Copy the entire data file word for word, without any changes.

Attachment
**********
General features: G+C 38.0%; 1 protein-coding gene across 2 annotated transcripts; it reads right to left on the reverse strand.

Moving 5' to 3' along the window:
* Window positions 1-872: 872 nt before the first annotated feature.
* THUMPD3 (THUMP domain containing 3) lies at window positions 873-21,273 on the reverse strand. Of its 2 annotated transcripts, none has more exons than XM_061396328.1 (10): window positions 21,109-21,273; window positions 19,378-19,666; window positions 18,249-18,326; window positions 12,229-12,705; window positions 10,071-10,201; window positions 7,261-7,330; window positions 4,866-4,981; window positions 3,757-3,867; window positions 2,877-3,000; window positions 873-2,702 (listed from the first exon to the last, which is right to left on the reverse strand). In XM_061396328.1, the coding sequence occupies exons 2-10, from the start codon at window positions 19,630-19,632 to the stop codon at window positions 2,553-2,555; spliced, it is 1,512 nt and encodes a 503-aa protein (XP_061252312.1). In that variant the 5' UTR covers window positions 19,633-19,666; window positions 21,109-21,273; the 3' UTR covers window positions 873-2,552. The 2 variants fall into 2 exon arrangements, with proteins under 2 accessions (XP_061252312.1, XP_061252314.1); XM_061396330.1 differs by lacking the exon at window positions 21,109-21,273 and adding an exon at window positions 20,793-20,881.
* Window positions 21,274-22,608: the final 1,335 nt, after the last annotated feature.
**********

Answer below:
General features: G+C 38.0%; 1 protein-coding gene across 2 annotated transcripts; it reads right to left on the reverse strand.

Moving 5' to 3' along the window:
* Window positions 1-872: 872 nt before the first annotated feature.
* THUMPD3 (THUMP domain containing 3) lies at window positions 873-21,273 on the reverse strand. Of its 2 annotated transcripts, none has more exons than XM_061396328.1 (10): window positions 21,109-21,273; window positions 19,378-19,666; window positions 18,249-18,326; window positions 12,229-12,705; window positions 10,071-10,201; window positions 7,261-7,330; window positions 4,866-4,981; window positions 3,757-3,867; window positions 2,877-3,000; window positions 873-2,702 (listed from the first exon to the last, which is right to left on the reverse strand). In XM_061396328.1, the coding sequence occupies exons 2-10, from the start codon at window positions 19,630-19,632 to the stop codon at window positions 2,553-2,555; spliced, it is 1,512 nt and encodes a 503-aa protein (XP_061252312.1). In that variant the 5' UTR covers window positions 19,633-19,666; window positions 21,109-21,273; the 3' UTR covers window positions 873-2,552. The 2 variants fall into 2 exon arrangements, with proteins under 2 accessions (XP_061252312.1, XP_061252314.1); XM_061396330.1 differs by lacking the exon at window positions 21,109-21,273 and adding an exon at window positions 20,793-20,881.
* Window positions 21,274-22,608: the final 1,335 nt, after the last annotated feature.